- Teachers need more time and resources to develop assessments- This should extend to in-class assessments as well as standardized tests. However, in order for this to happen, teachers need the time and tools to master the craft of assessment development. Teachers rarely receive quality training this area; a 2012 study by the National Council on Teacher Quality found that only one percent of pre-service programs adequately address how to analyze assessments in individual or collaborative settings. In addition, teachers need more time to plan and collaborate on assessment design. The 2013 Teaching and Learning International Survey of teaching in 35 industrialized nations found American teachers spent the most hours per week in direct instructional settings and had some of the least time for planning and collaboration. This factor presents a significant barrier for teachers seeking to create high quality assessments that include multiple measures of student learning.
- Tests must be a reasonable length– In my classes, I have never imposed rigid time caps on tests because I’m more interested in assessing student knowledge instead of how quickly they can finish, but assessment design should ensure adequate time to demonstrate content mastery without making the assessment an endurance test. Unfortunately, standardized tests often fall short in this area. In the past, I have witnessed students working on a standardized assessment for over four hours straight without a break, with some students continuing to test beyond the end of the school day. This type of test design is simply unacceptable and not in the best interest of students.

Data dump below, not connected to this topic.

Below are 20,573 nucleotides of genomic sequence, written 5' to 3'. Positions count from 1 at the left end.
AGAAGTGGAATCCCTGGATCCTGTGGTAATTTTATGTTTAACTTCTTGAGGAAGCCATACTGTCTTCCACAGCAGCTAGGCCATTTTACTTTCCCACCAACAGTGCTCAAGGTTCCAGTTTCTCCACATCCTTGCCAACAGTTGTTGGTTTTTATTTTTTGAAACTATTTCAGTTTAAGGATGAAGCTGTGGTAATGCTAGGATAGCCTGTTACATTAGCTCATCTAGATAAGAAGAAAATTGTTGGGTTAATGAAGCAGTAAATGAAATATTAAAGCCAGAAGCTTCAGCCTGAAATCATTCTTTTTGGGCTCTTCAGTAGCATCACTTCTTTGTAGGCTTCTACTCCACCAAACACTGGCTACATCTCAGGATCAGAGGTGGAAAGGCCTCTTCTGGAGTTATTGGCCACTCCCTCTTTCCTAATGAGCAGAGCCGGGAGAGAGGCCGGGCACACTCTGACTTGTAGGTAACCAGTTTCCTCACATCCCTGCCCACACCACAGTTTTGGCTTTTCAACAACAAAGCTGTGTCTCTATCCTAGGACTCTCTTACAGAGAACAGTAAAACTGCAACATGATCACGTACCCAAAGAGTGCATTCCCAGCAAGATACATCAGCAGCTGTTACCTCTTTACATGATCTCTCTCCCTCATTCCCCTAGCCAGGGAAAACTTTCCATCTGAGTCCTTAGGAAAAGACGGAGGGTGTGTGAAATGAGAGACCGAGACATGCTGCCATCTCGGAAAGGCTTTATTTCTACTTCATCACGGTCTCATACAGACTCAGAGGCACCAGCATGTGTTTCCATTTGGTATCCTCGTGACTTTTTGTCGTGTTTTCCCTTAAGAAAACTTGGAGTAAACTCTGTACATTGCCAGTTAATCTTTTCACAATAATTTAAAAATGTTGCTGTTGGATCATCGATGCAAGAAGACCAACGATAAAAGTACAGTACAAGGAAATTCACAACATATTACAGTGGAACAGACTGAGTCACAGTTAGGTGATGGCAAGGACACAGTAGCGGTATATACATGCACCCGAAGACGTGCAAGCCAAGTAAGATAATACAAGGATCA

- Tests must provide formative feedback, not just summative- Four years ago, I implemented a new testing program in my classes. If a student scored below a “C” on a test, I would let them re-take the questions they missed after tutoring with me. Doing so allowed the student to improve their grade, but, more importantly, it allowed them to increase content mastery. This program has resulted in substantial gains in student performance, because unit tests are now both summative and formative tools to identify areas of student weakness in order to foster growth. However, schools often receive limited diagnostic feedback from standardized test results, and the limited results provided often don’t arrive until after student schedules for the next year are developed. These factors prevent testing data from meaningfully informing instruction and class placement. A colleague once told me that, “If data cannot be used to drive instruction, then it’s not worth anything,” and too often assessment data is not received quickly enough to inform instructional practices. Fair and high quality assessments need to be tools for continued learning, not just measures of past learning.
The post Transforming Assessment into Great Learning Experiences appeared first on ED.gov Blog.